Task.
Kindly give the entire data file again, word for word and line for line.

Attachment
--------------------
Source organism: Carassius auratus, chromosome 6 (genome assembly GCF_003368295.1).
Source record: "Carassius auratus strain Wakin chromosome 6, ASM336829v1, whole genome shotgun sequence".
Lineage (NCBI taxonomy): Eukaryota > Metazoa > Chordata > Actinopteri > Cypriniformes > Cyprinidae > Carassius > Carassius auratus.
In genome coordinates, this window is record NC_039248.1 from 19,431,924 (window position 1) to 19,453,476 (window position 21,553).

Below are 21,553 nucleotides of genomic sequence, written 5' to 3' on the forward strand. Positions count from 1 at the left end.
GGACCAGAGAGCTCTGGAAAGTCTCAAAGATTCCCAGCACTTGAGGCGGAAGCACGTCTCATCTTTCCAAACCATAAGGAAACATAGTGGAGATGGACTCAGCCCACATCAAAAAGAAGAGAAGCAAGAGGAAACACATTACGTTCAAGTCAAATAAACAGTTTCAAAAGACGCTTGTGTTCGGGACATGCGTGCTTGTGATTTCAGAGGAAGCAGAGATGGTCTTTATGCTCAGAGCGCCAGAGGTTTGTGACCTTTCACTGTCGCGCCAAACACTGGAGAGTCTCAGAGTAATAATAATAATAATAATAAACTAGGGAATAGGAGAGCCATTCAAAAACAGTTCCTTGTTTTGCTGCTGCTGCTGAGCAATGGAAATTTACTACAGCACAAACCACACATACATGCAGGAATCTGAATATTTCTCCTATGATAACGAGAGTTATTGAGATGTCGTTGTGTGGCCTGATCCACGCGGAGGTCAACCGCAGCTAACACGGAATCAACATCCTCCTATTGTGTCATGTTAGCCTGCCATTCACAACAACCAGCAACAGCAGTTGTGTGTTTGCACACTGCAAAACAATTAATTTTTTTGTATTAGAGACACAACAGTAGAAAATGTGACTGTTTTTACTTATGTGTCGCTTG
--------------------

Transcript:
Source organism: Carassius auratus, chromosome 6 (genome assembly GCF_003368295.1).
Source record: "Carassius auratus strain Wakin chromosome 6, ASM336829v1, whole genome shotgun sequence".
Lineage (NCBI taxonomy): Eukaryota > Metazoa > Chordata > Actinopteri > Cypriniformes > Cyprinidae > Carassius > Carassius auratus.
In genome coordinates, this window is record NC_039248.1 from 19,431,924 (window position 1) to 19,453,476 (window position 21,553).

Below are 21,553 nucleotides of genomic sequence, written 5' to 3' on the forward strand. Positions count from 1 at the left end.
GGACCAGAGAGCTCTGGAAAGTCTCAAAGATTCCCAGCACTTGAGGCGGAAGCACGTCTCATCTTTCCAAACCATAAGGAAACATAGTGGAGATGGACTCAGCCCACATCAAAAAGAAGAGAAGCAAGAGGAAACACATTACGTTCAAGTCAAATAAACAGTTTCAAAAGACGCTTGTGTTCGGGACATGCGTGCTTGTGATTTCAGAGGAAGCAGAGATGGTCTTTATGCTCAGAGCGCCAGAGGTTTGTGACCTTTCACTGTCGCGCCAAACACTGGAGAGTCTCAGAGTAATAATAATAATAATAATAAACTAGGGAATAGGAGAGCCATTCAAAAACAGTTCCTTGTTTTGCTGCTGCTGCTGAGCAATGGAAATTTACTACAGCACAAACCACACATACATGCAGGAATCTGAATATTTCTCCTATGATAACGAGAGTTATTGAGATGTCGTTGTGTGGCCTGATCCACGCGGAGGTCAACCGCAGCTAACACGGAATCAACATCCTCCTATTGTGTCATGTTAGCCTGCCATTCACAACAACCAGCAACAGCAGTTGTGTGTTTGCACACTGCAAAACAATTAATTTTTTTGTATTAGAGACACAACAGTAGAAAATGTGACTGTTTTTACTTATGTGTCGCTTG